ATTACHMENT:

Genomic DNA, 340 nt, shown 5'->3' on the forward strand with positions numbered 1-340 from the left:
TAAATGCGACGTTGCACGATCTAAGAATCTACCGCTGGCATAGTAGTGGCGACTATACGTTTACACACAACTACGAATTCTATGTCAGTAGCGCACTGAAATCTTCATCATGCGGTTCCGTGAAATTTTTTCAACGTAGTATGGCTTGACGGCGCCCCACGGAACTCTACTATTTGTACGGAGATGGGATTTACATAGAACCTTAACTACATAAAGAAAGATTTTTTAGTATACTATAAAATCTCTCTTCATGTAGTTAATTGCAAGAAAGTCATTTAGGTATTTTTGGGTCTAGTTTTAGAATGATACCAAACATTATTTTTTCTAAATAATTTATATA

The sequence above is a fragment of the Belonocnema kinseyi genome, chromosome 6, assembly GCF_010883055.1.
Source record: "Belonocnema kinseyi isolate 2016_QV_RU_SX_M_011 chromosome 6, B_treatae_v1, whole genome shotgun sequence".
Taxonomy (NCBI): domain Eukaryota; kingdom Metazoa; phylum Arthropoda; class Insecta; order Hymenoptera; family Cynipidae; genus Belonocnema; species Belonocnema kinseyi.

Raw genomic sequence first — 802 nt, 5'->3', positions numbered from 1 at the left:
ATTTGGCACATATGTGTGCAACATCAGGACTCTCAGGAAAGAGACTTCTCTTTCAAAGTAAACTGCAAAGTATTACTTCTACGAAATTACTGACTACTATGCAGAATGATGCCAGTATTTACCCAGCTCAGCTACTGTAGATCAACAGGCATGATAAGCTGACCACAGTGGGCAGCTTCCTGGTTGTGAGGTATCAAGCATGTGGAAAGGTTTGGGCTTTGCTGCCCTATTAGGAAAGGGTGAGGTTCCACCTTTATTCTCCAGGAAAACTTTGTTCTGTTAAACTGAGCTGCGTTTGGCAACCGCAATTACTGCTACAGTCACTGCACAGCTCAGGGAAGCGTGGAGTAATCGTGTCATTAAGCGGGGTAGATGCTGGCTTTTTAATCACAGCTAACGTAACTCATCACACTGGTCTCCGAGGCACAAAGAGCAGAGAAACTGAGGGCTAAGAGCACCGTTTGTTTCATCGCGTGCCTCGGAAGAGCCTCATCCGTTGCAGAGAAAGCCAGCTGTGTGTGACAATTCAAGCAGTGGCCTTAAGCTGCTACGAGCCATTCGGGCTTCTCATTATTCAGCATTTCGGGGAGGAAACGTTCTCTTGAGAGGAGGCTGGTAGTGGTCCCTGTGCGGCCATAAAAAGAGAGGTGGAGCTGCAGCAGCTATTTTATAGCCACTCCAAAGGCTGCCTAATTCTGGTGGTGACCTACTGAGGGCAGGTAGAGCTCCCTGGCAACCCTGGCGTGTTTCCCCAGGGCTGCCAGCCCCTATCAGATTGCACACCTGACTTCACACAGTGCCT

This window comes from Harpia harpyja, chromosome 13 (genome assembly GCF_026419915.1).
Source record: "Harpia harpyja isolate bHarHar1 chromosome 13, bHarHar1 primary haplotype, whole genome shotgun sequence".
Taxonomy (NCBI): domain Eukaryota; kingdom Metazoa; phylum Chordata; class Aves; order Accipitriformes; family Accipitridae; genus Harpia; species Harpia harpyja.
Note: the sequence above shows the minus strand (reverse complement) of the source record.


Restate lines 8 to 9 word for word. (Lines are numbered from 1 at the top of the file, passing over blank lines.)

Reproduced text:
This window comes from Harpia harpyja, chromosome 13 (genome assembly GCF_026419915.1).
Source record: "Harpia harpyja isolate bHarHar1 chromosome 13, bHarHar1 primary haplotype, whole genome shotgun sequence".